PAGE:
The Other Question...
From Urban Press
Summary of, and selected quotes from, The Other Question...:Homi K Bhabha Reconsiders the Stereotype and Colonial Discourse. These annotations are provided for educational purposes only and copyright is retained by the original author. If you find this information interesting seeking out a copy of texts in their entirety is, as always, recommended.
An Important Feature
Fixity, as the sign of cultural/historical/racial difference in the discourse of colonialism, is a paradoxical mode of representation: it connotes rigidity and an unchanging order as well as disorder, degeneracy and daemonic repetition.(1983, p 18)
That 'otherness' which is at once an object of desire and derision, an articulation of difference contained within a fantasy of origin and identity.(p 19)
It is an apparatus that turns on the recognition and disavowal of racial/cultural/historical differences... The objective of colonial discourse is to construe the colonised as a population of degenerate types on the basis of racial origin, in order to justify conquest and to establish systems of administration and instruction.(p 23)
Colonial discourse produces the colonised as a fixed reality which is at once an 'other' and yet entirely knowable and visible.(p 23)
The productivity of Foucault's concept of power/knowledge lies in in its refusal of an epistemology which opposes essence/appearance, ideology/science. 'Pouvoir/Savoir' places subjects in a relation of power and recognition that is not part of a symmetrical or dialectical relation - self/other, Master/Slave - which can then be subverted by being inverted. Subjects are always disproportionately placed in opposition or domination through the symbolic decentering of multiple power relations which play the role of support as well as target or adversary.(p 24)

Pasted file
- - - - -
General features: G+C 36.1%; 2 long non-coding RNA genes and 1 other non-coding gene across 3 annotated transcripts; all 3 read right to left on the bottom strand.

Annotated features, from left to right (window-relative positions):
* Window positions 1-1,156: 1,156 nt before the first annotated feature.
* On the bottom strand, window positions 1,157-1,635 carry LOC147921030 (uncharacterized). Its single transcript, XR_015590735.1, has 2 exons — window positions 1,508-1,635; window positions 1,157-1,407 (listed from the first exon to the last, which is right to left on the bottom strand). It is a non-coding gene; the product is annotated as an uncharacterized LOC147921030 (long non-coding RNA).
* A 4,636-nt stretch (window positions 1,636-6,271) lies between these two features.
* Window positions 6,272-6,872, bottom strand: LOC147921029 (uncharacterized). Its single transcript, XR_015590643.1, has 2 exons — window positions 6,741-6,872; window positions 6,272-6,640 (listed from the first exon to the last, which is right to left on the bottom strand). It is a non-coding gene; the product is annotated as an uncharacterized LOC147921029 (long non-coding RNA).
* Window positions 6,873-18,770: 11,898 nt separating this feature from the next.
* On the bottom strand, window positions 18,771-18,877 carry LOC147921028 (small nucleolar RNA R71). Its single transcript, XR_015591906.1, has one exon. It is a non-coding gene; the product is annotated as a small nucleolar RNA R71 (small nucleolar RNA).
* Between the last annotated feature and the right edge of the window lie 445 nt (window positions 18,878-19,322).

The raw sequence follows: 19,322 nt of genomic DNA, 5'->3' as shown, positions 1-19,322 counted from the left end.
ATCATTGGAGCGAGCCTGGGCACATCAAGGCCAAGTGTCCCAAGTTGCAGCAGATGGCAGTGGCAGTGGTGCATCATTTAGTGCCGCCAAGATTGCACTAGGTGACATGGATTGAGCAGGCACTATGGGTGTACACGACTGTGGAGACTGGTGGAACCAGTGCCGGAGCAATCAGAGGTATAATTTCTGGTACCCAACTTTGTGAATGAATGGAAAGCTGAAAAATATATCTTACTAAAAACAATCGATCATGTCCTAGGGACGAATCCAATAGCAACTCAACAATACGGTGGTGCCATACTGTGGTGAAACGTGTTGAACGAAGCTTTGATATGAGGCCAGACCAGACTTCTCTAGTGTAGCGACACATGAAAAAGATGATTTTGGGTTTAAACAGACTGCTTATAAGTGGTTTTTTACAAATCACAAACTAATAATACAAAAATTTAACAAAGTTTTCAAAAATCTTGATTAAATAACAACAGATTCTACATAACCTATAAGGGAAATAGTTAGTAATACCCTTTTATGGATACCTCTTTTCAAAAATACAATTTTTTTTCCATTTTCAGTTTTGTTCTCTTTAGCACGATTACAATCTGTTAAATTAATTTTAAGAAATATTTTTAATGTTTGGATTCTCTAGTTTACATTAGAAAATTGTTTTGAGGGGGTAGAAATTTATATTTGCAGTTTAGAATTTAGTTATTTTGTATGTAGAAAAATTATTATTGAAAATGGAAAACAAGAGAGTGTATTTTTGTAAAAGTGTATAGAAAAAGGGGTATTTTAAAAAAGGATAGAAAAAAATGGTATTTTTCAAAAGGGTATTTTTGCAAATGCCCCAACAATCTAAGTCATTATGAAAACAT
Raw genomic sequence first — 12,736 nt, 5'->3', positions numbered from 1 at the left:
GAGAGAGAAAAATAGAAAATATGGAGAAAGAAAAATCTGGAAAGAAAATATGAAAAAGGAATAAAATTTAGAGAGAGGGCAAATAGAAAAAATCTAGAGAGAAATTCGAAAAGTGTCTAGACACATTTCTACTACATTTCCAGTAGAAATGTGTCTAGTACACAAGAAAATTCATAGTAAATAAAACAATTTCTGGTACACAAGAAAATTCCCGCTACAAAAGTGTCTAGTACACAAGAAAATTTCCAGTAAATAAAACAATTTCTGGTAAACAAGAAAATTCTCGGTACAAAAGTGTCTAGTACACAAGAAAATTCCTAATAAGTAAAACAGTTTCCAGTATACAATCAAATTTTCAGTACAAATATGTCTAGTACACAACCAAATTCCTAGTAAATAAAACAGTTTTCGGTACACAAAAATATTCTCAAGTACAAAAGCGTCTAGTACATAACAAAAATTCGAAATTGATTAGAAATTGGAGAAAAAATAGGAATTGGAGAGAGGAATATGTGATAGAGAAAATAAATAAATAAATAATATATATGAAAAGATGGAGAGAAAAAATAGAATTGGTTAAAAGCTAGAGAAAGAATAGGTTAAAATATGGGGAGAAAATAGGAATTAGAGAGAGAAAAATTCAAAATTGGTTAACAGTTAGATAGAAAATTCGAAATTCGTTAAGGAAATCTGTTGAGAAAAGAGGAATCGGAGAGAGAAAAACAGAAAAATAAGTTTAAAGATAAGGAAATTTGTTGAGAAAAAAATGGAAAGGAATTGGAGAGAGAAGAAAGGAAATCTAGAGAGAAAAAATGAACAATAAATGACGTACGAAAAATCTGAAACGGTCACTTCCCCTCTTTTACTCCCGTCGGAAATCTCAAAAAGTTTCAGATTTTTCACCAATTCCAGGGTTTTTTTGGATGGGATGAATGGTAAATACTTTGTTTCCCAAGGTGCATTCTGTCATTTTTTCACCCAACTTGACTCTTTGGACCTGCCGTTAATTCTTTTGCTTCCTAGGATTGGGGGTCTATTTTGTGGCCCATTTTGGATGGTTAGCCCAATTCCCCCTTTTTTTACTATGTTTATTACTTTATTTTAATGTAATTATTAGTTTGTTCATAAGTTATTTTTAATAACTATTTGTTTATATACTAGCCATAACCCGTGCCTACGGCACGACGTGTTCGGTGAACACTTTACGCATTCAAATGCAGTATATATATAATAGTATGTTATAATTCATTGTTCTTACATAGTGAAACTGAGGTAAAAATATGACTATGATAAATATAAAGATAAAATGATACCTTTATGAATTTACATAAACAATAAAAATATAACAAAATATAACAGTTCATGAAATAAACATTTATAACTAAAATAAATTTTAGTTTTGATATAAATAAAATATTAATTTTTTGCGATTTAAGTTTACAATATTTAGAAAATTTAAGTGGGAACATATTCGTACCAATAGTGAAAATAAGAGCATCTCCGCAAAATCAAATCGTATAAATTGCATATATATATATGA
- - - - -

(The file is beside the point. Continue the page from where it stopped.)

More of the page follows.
For fetishism is always a 'play' or vacillation between the archaic affirmation of wholeness/similarity...and the anxiety associated with lack/difference... Within discourse, the fetish represents the simultaneous play between metaphor as substitution(masking absence and difference) and metonymy (which contiguously registers the perceived lack. The fetish or stereotype gives access to an 'identity' which is predicated as much on mastery and pleasure as it is on anxiety and defense.(p 27)
The stereotype requires for its successful signification, a continual and repetitive chain of other stereotypes. The process by which the metaphoric-'masking' is inscribed on a lack which must then be concealed gives the stereotype both its fixity and its phantasmatic quality - the same old stories of the Negro's animality, the Coolie's inscrutability, or the stupidity of the Irish must be told (compulsively) again and afresh, and are differently gratifying and terrifying each time.
In any specific colonial discourse the metaphoric/narcissistic and the metanymic/aggressive positions will function simultaneously, but always strategically poised in relation to each other...Caught in the Imaginary as they are, these shifting positionalities will never seriously threaten the dominant power relations, for they exist to exercise them pleasurably and productively.(p 29-30)
The black is both savage (cannibal) and yet the most obedient and dignified of servants (the bearer of food); he is the embodiment of rampant sexuality and yet innocent as a child; he is mystical, primitive, simple-minded and yet the most worldly and accomplished liar and manipulator of social forces(p 34)
Some of its practices recognize the difference of race, culture, history, as elaborated by stereotypical knowledges, racial theories, administrative colonial experience, and on that basis institutionalize a range of political and cultural ideologies that are prejudicial, discriminatory, vestigial, archaic, 'mythical', and, crutially, are recognized as being so. By 'knowing' the native population in these terms, discriminatory and authoritarian forms of political control are considered appropriate. The colonised population is then deemed to be both the cause and effect of the system, imprisoned in the circle of interpretation.(p 35)